TITLE: The Goddess Test
AUTHOR: Aimee Carter
SERIES: Goddess Test #1
PAGES: 293 (Paperback)
I know it’s taken me a while to catch up with everyone else and read this, but I finally got my hands on a copy and, well…it wasn’t what I’d hoped. After reading the synopsis late last year, I was so anticipating this book. The premise sounded full of WIN: a strong heroine, seven challenging and inventive tests, and a hot romance with one of the most famous gods in the classical world. Unfortunately, things didn’t quite fit in with my imaginings.
Whilst Kate was good enough; pretty, smart, friendly, any number of other mild adjectives etc. She was just so…plain. The only thing that really caught my interest was her relationship with her mother, which seemed to relate exactly to some of my own experiences. Kate’s calmness and composition in that situation was something worth respecting, and it was adorable reading a proper mother-daughter relationship for once. Unfortunately, as Kate began to immerse herself in Henry’s world and the mansion, it was put in the background and only came up as a tool used in the plot.
I could have forgiven that though, except Ms. Carter just went and effed up the ending majorly, which ruined the whole thing *le sigh*.
Despite the many Hades/Persephone myth-based books coming out this year, I had high hopes for Hades, aka Henry. I thought he’d be a complete bad-ass, with a confident personality and cocky/laugh out loud humour. Instead, he was a bit of a wuss, I would even go so far as dull. I can see that Ms. Carter was trying to make him sweet and lovable, but I think she drew him back too much, making him more of a two-dimensional cut out than a main character. It was so bad, Kate was forced to do the wooing, and god, is she an awkward woo-er. If the author wants to redeem herself in this aspect, I would suggest she work on him, a lot.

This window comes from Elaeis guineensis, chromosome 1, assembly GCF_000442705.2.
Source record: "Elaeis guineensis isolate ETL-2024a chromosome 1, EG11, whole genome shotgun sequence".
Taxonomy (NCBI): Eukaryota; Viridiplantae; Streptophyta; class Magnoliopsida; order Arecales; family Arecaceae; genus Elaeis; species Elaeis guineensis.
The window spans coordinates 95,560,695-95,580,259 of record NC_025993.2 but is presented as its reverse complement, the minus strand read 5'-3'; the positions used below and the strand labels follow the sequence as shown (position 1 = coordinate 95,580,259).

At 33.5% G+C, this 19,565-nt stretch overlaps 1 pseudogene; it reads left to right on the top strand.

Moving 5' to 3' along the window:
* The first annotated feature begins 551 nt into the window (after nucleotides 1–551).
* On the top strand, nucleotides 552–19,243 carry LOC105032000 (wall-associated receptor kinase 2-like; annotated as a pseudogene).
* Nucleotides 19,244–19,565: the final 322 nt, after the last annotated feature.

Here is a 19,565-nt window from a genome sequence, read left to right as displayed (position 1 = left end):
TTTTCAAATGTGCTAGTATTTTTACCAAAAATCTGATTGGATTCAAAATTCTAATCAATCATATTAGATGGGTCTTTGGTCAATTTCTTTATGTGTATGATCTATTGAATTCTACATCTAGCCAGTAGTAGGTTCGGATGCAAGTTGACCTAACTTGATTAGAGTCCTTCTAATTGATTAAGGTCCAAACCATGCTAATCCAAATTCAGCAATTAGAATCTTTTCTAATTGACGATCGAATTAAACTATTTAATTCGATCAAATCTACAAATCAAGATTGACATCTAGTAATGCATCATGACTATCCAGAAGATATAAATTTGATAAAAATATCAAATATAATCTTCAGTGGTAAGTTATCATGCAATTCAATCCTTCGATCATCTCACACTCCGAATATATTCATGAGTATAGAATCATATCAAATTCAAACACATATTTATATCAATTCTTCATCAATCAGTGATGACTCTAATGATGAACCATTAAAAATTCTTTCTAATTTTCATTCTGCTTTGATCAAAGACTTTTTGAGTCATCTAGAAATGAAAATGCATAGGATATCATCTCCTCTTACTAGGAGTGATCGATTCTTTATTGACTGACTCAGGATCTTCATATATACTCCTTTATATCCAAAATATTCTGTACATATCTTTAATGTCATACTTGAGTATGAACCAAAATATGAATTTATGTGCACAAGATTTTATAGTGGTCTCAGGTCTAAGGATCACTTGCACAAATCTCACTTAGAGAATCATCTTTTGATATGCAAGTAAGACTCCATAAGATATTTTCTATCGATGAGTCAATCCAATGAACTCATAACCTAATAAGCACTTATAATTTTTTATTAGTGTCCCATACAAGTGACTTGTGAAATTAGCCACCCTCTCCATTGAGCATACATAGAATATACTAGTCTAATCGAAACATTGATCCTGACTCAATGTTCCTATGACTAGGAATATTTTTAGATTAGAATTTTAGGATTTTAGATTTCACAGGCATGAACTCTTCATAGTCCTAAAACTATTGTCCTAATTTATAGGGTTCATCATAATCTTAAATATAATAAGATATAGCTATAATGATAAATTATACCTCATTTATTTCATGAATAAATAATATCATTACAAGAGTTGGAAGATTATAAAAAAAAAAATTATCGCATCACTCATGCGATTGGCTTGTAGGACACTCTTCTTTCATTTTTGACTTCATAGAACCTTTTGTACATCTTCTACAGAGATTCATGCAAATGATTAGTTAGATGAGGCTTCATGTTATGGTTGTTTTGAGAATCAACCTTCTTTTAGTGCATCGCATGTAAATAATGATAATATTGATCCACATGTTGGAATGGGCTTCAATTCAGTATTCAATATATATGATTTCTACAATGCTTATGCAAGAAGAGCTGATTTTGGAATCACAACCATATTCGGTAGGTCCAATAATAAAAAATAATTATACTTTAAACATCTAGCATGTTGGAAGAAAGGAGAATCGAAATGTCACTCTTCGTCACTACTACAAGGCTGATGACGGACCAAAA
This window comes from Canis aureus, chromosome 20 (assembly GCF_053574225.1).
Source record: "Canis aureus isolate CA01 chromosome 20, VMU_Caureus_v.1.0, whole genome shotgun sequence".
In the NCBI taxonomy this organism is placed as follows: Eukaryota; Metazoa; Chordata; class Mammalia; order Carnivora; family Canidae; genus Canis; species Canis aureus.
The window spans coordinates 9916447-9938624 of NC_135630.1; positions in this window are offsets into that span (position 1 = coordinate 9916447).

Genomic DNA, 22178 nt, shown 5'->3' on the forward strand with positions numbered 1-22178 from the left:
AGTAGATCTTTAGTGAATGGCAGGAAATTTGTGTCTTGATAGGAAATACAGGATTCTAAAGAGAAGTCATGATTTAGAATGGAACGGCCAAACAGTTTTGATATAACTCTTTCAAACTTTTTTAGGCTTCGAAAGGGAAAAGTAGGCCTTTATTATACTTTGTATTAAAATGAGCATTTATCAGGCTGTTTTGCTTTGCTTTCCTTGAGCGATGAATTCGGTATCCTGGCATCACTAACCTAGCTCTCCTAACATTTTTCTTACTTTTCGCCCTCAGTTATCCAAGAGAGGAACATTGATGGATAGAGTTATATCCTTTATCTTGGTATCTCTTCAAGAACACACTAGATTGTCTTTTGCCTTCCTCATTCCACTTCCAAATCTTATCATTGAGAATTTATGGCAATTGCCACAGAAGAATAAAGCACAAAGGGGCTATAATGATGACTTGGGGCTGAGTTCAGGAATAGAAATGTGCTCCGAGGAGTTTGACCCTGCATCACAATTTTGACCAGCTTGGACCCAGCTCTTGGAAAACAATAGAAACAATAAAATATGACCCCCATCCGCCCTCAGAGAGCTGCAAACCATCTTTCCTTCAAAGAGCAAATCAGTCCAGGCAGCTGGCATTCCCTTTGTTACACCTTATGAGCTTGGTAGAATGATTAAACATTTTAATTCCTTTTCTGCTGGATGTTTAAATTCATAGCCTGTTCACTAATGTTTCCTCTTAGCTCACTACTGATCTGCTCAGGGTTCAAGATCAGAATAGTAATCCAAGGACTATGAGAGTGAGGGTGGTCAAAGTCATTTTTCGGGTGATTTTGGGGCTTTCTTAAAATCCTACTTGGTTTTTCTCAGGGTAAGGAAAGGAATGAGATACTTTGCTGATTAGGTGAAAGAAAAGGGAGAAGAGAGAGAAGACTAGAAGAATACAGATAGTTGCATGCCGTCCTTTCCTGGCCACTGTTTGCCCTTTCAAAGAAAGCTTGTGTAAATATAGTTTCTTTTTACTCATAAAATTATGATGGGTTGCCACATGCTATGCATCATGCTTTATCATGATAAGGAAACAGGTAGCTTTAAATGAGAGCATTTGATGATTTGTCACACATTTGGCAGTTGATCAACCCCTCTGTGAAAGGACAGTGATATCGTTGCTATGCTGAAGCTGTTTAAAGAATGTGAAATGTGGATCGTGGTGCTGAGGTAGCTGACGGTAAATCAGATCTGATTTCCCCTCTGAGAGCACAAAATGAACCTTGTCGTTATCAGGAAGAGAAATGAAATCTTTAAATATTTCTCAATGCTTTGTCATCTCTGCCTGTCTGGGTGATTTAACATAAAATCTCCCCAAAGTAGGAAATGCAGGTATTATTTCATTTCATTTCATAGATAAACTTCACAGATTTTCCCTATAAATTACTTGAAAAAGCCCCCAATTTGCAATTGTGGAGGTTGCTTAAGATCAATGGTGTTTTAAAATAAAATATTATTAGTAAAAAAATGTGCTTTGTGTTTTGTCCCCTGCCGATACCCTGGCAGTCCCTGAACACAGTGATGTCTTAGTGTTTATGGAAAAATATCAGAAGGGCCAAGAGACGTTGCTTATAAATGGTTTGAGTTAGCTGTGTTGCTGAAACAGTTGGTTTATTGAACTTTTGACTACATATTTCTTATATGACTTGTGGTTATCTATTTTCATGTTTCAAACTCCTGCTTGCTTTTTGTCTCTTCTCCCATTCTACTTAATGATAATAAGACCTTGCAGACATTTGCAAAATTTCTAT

Speaking of characters, this was one of the major letdowns in TGT. None of them felt like a real person to me. Some of the friendships in this novel were just too easy, and the events surrounding them were just plain ridiculous. The characters couldn’t have been any more different than the gods they were supposed to be, since when did any god give a crap about anyone? And making the tests on the seven deadly sins; isn’t that a CHRISTIAN thing?
What really ruined it for me was the ending. That stupid, traitorous, completely anti-climaxal ending. I felt so betrayed by those characters, that they could have lied and pretended to be her friend and actually CARE, and then Kate just accepts it even though no true friend or love would EVER do that to you. If I was her, I would have walked away and screw the lot of them, because that was the stick that broke the camel’s back for me.
To be honest, I’m really not sure how I managed to get through this book, all I know is that 1. I never want to read it again, and 2. Unbelievably I actually wouldn’t mind reading the second one. I know my review has been mainly negative, but there were some good points, so please don’t hate me! The mystery, for instance, was well done, I didn’t get it until about two pages before it was revealed. Also, Ms. Carter’s writing is good for a debut author, capturing the voice of a mature teenager with a responsible moral compass.
As far as recommending it, would I? Yes and No. For those who don’t look too much into a book, and enjoy an entertaining – if slightly fluffy – mythical read, go for it if you like the plot idea. If you’re an experienced reviewer, who actually analyses these things and has actual standards: STAY AWAY. You will rip this book to shreds before reaching page 50.
But, to be honest, I would decide for yourself. Only you can know what you like reading, and only you know if it’s worth it.